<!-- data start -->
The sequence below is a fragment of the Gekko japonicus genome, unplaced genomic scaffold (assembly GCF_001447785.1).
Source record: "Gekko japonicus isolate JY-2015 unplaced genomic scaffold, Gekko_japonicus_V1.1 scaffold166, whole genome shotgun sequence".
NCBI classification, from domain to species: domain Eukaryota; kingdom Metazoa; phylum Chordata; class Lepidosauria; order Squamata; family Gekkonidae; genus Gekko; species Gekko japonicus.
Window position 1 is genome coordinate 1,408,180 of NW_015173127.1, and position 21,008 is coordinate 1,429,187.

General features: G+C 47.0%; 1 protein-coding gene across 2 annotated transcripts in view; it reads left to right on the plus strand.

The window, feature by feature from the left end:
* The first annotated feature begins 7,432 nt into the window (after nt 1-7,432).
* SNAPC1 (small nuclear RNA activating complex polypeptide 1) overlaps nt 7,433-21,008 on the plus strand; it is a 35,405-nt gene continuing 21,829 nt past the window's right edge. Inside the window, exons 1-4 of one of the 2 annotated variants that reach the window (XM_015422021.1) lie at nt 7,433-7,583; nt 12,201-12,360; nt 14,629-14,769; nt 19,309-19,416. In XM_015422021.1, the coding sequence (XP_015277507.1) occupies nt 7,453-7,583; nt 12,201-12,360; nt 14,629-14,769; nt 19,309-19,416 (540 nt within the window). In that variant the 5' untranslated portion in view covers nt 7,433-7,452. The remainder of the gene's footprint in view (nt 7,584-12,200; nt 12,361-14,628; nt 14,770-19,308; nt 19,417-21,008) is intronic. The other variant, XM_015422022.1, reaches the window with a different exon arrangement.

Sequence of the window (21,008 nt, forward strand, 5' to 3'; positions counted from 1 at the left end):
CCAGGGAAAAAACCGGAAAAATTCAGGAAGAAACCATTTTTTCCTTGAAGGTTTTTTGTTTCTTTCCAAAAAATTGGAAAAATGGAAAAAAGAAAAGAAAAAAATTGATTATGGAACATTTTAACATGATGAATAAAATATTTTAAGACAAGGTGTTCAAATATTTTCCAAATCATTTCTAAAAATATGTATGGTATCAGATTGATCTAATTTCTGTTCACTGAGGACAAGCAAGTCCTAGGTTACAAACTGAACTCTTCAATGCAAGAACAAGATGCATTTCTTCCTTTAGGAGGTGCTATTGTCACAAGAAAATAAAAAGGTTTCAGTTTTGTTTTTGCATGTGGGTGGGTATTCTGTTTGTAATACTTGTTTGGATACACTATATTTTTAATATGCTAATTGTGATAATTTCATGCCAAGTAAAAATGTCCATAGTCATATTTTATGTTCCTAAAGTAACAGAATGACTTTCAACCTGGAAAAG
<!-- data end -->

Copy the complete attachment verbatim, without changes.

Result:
The sequence below is a fragment of the Gekko japonicus genome, unplaced genomic scaffold (assembly GCF_001447785.1).
Source record: "Gekko japonicus isolate JY-2015 unplaced genomic scaffold, Gekko_japonicus_V1.1 scaffold166, whole genome shotgun sequence".
NCBI classification, from domain to species: domain Eukaryota; kingdom Metazoa; phylum Chordata; class Lepidosauria; order Squamata; family Gekkonidae; genus Gekko; species Gekko japonicus.
Window position 1 is genome coordinate 1,408,180 of NW_015173127.1, and position 21,008 is coordinate 1,429,187.

General features: G+C 47.0%; 1 protein-coding gene across 2 annotated transcripts in view; it reads left to right on the plus strand.

The window, feature by feature from the left end:
* The first annotated feature begins 7,432 nt into the window (after nt 1-7,432).
* SNAPC1 (small nuclear RNA activating complex polypeptide 1) overlaps nt 7,433-21,008 on the plus strand; it is a 35,405-nt gene continuing 21,829 nt past the window's right edge. Inside the window, exons 1-4 of one of the 2 annotated variants that reach the window (XM_015422021.1) lie at nt 7,433-7,583; nt 12,201-12,360; nt 14,629-14,769; nt 19,309-19,416. In XM_015422021.1, the coding sequence (XP_015277507.1) occupies nt 7,453-7,583; nt 12,201-12,360; nt 14,629-14,769; nt 19,309-19,416 (540 nt within the window). In that variant the 5' untranslated portion in view covers nt 7,433-7,452. The remainder of the gene's footprint in view (nt 7,584-12,200; nt 12,361-14,628; nt 14,770-19,308; nt 19,417-21,008) is intronic. The other variant, XM_015422022.1, reaches the window with a different exon arrangement.

Sequence of the window (21,008 nt, forward strand, 5' to 3'; positions counted from 1 at the left end):
CCAGGGAAAAAACCGGAAAAATTCAGGAAGAAACCATTTTTTCCTTGAAGGTTTTTTGTTTCTTTCCAAAAAATTGGAAAAATGGAAAAAAGAAAAGAAAAAAATTGATTATGGAACATTTTAACATGATGAATAAAATATTTTAAGACAAGGTGTTCAAATATTTTCCAAATCATTTCTAAAAATATGTATGGTATCAGATTGATCTAATTTCTGTTCACTGAGGACAAGCAAGTCCTAGGTTACAAACTGAACTCTTCAATGCAAGAACAAGATGCATTTCTTCCTTTAGGAGGTGCTATTGTCACAAGAAAATAAAAAGGTTTCAGTTTTGTTTTTGCATGTGGGTGGGTATTCTGTTTGTAATACTTGTTTGGATACACTATATTTTTAATATGCTAATTGTGATAATTTCATGCCAAGTAAAAATGTCCATAGTCATATTTTATGTTCCTAAAGTAACAGAATGACTTTCAACCTGGAAAAG